by Jerry Ratch




Paul and Mary Jo lived in an apartment at the top of a long, dark flight of stairs that were so high, I remember as if it were yesterday thinking, the night she pushed him down the stairs, he would surely be dead by the time he hit the landing at the bottom. 


To our horror he tumbled head over heels all the way down. But he didn't die. He got up at the bottom. He was a tall, lanky guy with glasses that always hung off his nose, and he always, always wore a trench coat, since they used to live in San Francisco where it rained a lot.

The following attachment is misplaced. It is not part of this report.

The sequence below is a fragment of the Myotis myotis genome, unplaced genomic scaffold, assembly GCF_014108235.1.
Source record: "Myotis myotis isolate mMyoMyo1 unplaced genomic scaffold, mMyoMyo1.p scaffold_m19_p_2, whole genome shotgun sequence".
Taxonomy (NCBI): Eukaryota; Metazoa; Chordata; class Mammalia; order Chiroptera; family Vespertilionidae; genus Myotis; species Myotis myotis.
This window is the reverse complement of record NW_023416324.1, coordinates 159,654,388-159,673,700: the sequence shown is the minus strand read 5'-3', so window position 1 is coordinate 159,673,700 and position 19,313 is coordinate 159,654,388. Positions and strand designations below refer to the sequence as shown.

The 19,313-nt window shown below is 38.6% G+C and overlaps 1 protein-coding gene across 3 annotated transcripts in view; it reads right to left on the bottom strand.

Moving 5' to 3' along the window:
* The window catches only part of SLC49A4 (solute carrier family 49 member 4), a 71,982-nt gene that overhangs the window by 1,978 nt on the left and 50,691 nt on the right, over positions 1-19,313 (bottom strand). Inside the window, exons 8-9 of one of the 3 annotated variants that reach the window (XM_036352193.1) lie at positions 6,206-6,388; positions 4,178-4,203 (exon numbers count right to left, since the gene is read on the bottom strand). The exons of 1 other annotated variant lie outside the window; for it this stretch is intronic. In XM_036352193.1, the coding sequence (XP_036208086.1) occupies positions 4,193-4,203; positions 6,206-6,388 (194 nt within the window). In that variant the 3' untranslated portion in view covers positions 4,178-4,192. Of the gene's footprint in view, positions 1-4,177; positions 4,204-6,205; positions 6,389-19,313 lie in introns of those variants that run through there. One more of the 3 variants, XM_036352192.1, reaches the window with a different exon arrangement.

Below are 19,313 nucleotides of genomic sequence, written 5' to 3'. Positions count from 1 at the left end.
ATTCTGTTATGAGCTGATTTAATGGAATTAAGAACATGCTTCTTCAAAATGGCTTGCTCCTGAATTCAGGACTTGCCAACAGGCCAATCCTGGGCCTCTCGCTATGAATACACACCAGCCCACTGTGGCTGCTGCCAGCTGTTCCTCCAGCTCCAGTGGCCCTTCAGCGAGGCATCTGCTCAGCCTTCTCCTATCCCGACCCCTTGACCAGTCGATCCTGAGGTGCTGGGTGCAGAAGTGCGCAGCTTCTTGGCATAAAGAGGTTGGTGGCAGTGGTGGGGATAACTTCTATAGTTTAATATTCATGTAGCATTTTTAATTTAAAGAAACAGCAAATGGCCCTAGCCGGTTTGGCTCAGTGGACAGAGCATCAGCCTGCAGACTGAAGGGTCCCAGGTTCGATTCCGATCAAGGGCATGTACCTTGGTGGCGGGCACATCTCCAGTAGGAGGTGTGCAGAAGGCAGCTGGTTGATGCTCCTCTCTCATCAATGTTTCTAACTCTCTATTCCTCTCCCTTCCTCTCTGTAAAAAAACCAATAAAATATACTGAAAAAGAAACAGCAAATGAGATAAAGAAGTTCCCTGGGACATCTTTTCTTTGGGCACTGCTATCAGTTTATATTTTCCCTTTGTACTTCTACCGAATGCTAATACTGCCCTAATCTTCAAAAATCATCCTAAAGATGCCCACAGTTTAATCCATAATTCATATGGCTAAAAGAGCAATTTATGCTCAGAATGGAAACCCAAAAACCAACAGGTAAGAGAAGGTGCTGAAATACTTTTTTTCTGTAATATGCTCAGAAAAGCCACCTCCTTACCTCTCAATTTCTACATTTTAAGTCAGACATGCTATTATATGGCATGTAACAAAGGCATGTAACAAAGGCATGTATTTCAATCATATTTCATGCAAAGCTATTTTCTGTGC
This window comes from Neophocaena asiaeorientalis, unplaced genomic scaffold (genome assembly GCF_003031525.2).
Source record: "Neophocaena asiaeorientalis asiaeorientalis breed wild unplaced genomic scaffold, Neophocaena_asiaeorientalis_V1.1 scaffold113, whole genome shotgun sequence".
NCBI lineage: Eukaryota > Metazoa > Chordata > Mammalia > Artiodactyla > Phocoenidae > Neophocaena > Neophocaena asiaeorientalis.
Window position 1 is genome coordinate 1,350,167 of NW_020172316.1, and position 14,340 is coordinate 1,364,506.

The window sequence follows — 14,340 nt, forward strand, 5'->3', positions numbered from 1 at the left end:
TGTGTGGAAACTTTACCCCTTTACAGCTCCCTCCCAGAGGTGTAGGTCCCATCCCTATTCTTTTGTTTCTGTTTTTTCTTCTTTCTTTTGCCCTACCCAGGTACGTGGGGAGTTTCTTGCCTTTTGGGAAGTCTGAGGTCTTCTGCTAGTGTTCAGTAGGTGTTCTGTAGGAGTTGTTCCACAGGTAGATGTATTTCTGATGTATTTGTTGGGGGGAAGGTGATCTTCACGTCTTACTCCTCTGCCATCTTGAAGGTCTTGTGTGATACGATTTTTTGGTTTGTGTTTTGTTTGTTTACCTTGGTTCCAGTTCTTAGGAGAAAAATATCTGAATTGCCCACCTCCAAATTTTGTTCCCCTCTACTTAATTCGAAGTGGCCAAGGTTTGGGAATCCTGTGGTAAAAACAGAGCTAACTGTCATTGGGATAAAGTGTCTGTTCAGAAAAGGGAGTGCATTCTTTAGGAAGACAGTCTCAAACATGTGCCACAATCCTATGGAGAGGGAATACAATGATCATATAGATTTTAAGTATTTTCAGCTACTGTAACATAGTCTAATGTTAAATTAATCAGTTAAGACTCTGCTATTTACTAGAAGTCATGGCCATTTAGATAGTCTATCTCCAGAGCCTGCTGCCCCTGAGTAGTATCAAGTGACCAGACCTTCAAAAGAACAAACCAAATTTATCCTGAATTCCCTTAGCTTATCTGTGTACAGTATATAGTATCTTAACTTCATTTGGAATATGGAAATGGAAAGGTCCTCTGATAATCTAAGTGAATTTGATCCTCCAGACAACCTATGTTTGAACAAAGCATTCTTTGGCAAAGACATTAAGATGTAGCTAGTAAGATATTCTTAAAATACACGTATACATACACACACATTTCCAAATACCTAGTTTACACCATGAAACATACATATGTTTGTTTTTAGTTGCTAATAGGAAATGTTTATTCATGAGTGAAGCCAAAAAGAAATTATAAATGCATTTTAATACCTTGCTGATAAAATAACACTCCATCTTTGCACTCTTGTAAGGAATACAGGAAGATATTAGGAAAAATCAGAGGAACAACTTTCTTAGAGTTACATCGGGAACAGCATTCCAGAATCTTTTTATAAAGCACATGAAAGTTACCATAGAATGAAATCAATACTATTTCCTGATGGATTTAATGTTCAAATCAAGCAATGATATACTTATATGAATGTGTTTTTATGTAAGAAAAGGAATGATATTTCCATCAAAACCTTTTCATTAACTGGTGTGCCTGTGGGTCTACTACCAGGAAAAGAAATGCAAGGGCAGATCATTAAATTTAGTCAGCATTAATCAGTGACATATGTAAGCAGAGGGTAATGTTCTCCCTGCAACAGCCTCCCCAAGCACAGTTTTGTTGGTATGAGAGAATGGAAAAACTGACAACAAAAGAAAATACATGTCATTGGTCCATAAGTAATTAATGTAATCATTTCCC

Paul straightened himself up, looked at us while brushing himself off, shrugged his narrow shoulders, giving off this goofy grin as if to acknowledge he'd been wrong to argue about going out for a beer with the gang of us waiting at the foot of the stairs, and he trudged all the way up that long flight, saying: "Good night. I don't think I'm going out." 


Which was exactly what she wanted, for him to stay home. "Think about the baby, Paul" she said. We could see him nodding at the top stair, though I was always of the opinion that his head had been injured from the fall. 


Nevertheless, it worked, and Mary Jo got her way with him as she always did, though none of us were convinced that she'd even been pregnant. She wasn't by the next month, anyway, when she got her period as usual.